This particular story has two stories rolled into one. Once Kubera’s twin sons Nalakubara and Manigriva were cursed by Sage Narada (they must have done something really vile for the normally sweet tempered Narada to lose it, but that’s a different story) to be born as two Arjuna (Terminalia Arjuna) trees and spend 100 years before they would be liberated from their curse. These two incarnated as twin Arjuna trees in the region of Vraja (Gokula) close to where Krishna lived with his foster parents – Yashoda and Nanda.
Little Krishna was a restless and naughty child. He simply couldn’t and wouldn’t stay at one place. He would not allow his mother Yashoda to concentrate on her daily duties. He was always up to some mischief.
One day little Krishna was particularly naughty and mischievous. Yashoda at her wits end tied him up with a rope to a large stone mortar so that he would stay at one place and she could get back to churning curds for butter.
Krishna as soon as he saw his mother was out of sight, started walking towards the Arjuna trees with the large stone mortar trailing behind him. These twin trees had rooted themselves close to one another with only a small interspace between them. Little Krishna squeezed himself through the interspace but the stone mortar got stuck crosswise between the twin Arjuna trees.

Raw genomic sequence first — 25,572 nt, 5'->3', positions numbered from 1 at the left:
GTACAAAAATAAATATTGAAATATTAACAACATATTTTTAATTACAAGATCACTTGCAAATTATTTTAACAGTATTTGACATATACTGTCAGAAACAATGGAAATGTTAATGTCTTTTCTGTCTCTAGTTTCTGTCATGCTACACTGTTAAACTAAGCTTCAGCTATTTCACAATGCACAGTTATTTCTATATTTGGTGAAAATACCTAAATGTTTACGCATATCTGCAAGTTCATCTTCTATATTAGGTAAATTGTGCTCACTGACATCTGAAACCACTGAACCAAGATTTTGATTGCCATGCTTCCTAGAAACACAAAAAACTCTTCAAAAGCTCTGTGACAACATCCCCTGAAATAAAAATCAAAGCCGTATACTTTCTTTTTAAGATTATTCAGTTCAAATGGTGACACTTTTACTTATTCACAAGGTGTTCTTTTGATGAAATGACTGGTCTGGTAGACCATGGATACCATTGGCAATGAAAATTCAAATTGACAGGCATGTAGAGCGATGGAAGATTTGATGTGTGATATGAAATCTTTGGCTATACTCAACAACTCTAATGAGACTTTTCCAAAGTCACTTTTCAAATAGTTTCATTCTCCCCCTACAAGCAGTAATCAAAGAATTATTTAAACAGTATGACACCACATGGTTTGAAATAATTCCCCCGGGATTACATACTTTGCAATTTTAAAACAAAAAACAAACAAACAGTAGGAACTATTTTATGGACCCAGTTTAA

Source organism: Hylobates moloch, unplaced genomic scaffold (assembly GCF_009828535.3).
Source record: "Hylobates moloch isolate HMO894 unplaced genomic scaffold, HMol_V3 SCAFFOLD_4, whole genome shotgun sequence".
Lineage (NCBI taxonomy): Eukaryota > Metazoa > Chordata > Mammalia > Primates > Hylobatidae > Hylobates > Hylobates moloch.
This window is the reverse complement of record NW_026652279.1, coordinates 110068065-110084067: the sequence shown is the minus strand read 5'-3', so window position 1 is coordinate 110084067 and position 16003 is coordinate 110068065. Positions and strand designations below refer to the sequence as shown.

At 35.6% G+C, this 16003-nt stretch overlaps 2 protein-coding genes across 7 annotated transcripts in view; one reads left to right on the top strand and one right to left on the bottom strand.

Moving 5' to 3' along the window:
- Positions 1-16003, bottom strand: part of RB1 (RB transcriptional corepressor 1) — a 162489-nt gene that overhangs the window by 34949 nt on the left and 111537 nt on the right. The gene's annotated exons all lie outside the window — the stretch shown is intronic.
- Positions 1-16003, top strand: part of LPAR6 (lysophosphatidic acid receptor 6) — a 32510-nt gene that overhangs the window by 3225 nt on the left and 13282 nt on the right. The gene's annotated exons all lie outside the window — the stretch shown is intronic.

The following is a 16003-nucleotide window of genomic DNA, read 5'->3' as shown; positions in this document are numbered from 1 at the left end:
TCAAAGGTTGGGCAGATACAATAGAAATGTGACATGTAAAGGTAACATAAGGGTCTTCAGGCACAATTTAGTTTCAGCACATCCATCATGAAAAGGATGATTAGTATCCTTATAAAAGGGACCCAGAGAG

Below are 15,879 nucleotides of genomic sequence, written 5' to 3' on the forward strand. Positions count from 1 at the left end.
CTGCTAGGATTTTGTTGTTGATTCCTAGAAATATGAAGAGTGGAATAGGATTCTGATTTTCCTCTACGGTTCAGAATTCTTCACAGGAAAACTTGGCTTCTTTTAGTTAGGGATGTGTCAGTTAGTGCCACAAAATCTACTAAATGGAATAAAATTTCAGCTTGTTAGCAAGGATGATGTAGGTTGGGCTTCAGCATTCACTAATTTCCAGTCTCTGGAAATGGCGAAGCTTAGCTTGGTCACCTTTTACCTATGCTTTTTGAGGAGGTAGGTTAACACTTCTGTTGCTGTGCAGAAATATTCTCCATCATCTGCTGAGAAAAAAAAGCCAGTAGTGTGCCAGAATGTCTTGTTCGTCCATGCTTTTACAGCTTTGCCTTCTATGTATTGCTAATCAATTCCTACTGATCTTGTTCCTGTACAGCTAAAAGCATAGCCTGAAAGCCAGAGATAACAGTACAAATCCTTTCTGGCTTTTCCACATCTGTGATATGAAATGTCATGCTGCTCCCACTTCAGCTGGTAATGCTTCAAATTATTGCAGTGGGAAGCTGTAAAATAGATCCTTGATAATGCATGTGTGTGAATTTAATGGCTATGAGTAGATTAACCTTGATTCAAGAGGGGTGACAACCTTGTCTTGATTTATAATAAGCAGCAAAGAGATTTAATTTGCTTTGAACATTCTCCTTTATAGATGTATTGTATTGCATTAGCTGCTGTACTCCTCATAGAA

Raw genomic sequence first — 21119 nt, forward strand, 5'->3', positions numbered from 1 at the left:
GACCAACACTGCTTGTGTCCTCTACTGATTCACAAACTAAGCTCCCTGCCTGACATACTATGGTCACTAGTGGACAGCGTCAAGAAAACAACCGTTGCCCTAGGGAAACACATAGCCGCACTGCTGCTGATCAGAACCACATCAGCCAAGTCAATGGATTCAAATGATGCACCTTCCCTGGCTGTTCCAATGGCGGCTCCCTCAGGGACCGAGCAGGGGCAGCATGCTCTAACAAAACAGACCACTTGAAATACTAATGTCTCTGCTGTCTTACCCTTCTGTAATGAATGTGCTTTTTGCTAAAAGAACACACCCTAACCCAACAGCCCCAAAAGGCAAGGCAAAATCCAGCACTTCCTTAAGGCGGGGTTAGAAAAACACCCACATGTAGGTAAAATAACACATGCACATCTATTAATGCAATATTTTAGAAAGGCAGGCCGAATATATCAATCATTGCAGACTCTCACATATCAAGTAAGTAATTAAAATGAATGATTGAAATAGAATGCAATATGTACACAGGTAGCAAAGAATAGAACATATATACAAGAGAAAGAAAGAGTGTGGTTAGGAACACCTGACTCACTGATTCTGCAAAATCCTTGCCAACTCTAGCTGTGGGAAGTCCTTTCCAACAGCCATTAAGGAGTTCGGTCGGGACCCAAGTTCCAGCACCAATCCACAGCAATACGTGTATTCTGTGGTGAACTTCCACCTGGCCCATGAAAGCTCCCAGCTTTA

Little Krishna pulled the mortar with all his strength and with such force that the two great trees cracked in the middle, their roots were uprooted and they fell to the ground with a loud crash. Nalakubara and Manigriva were liberated and they went back to their heavenly abode.
Although a simple story, as with all puranic stories it contains a symbolic expression of a profound truth:
The two trees symbolize the apparent duality of existence between the real and the unreal – the jeeva/atman (individual) and the paramatman (Supreme). The mortar crashing against the trees is the sudden shattering of the illusion of duality. The uprooted trees and liberation of the twins of Kubera are symbolic of the liberation of the atman from its attachment to the gross world and realization of the supreme indwelling principle within…
Also symbolic is the use of the “Arjuna” trees to tell this story. It could have been any other tree but then wasn’t the Bhagavad Gita recited to the warrior “Arjuna” by Sri Krishna on the battlefield of Kurukshetra?